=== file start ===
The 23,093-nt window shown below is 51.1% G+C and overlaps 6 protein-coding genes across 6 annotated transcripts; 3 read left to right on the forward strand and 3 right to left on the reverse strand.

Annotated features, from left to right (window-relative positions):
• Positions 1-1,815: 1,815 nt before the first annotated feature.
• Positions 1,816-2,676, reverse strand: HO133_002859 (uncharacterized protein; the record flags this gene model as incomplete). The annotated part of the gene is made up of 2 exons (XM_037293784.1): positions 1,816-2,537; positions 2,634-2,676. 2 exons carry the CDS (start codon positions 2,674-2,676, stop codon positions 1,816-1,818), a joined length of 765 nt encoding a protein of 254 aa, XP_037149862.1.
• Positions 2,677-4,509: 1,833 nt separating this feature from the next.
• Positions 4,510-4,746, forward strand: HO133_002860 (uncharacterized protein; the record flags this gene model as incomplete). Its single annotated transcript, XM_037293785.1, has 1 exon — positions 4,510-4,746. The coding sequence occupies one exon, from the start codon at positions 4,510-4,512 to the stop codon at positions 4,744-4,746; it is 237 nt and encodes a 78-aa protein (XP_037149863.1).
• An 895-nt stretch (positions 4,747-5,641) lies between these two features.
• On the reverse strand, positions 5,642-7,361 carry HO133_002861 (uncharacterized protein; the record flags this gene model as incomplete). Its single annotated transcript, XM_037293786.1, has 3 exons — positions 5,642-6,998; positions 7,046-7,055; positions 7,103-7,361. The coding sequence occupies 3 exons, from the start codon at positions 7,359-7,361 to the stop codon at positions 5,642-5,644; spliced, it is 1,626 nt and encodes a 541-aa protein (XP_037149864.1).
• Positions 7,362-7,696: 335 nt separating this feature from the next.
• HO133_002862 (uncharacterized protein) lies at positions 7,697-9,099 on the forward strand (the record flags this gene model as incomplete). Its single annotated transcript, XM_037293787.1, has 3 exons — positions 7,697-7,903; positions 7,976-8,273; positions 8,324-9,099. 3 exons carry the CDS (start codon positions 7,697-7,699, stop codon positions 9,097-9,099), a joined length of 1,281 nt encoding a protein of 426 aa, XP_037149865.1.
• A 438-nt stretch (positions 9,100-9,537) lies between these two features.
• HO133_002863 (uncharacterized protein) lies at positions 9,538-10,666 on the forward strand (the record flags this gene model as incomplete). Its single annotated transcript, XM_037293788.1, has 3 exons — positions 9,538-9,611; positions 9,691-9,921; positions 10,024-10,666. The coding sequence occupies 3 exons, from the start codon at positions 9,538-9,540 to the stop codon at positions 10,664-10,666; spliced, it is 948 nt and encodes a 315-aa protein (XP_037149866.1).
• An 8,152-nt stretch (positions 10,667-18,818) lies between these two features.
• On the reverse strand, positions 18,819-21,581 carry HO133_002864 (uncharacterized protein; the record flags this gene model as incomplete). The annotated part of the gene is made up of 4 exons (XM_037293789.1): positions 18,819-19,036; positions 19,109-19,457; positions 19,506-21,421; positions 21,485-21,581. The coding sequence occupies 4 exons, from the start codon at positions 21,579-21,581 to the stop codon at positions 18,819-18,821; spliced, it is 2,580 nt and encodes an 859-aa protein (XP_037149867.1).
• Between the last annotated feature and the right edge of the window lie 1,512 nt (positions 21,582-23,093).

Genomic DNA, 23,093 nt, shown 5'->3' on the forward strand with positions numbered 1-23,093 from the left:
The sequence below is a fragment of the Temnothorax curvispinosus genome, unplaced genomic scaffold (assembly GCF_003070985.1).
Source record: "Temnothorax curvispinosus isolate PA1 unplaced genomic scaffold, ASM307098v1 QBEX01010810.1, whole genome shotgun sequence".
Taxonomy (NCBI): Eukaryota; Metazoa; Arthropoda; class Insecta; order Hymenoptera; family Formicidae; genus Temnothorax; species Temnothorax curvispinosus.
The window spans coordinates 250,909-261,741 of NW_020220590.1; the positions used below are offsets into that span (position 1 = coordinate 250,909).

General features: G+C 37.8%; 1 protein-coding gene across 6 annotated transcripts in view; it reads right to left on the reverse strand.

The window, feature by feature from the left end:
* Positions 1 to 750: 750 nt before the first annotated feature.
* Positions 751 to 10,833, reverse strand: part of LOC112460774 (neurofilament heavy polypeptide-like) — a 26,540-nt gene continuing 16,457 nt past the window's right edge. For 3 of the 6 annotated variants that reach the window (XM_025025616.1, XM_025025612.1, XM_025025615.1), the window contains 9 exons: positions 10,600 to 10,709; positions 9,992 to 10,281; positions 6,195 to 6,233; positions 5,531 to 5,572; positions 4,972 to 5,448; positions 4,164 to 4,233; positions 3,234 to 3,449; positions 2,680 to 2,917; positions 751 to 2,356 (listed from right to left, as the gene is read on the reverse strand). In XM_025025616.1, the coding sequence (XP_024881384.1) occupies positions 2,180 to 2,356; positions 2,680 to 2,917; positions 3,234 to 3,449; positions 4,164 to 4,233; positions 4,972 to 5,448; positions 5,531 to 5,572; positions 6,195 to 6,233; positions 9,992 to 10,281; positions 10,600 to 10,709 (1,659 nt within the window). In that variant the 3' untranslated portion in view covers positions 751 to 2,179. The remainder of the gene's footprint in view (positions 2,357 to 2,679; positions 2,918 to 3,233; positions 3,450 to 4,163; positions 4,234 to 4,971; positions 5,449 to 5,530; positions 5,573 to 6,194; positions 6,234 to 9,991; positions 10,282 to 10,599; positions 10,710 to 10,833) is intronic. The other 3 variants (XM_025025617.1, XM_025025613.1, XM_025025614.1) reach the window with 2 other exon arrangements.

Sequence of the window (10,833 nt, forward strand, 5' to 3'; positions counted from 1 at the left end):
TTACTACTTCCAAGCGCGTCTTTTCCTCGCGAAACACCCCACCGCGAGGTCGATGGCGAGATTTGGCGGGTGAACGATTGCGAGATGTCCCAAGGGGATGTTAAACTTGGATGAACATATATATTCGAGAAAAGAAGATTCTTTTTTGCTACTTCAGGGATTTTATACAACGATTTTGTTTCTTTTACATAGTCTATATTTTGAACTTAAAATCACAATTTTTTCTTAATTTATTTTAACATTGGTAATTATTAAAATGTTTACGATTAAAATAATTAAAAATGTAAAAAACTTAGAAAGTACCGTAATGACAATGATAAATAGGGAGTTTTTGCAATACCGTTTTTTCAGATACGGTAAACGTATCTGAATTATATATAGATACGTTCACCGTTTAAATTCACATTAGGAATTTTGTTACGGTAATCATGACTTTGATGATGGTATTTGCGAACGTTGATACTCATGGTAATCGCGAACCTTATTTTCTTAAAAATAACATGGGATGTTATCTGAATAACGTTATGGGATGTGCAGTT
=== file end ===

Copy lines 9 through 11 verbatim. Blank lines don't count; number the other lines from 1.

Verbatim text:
• Positions 7,362-7,696: 335 nt separating this feature from the next.
• HO133_002862 (uncharacterized protein) lies at positions 7,697-9,099 on the forward strand (the record flags this gene model as incomplete). Its single annotated transcript, XM_037293787.1, has 3 exons — positions 7,697-7,903; positions 7,976-8,273; positions 8,324-9,099. 3 exons carry the CDS (start codon positions 7,697-7,699, stop codon positions 9,097-9,099), a joined length of 1,281 nt encoding a protein of 426 aa, XP_037149865.1.
• A 438-nt stretch (positions 9,100-9,537) lies between these two features.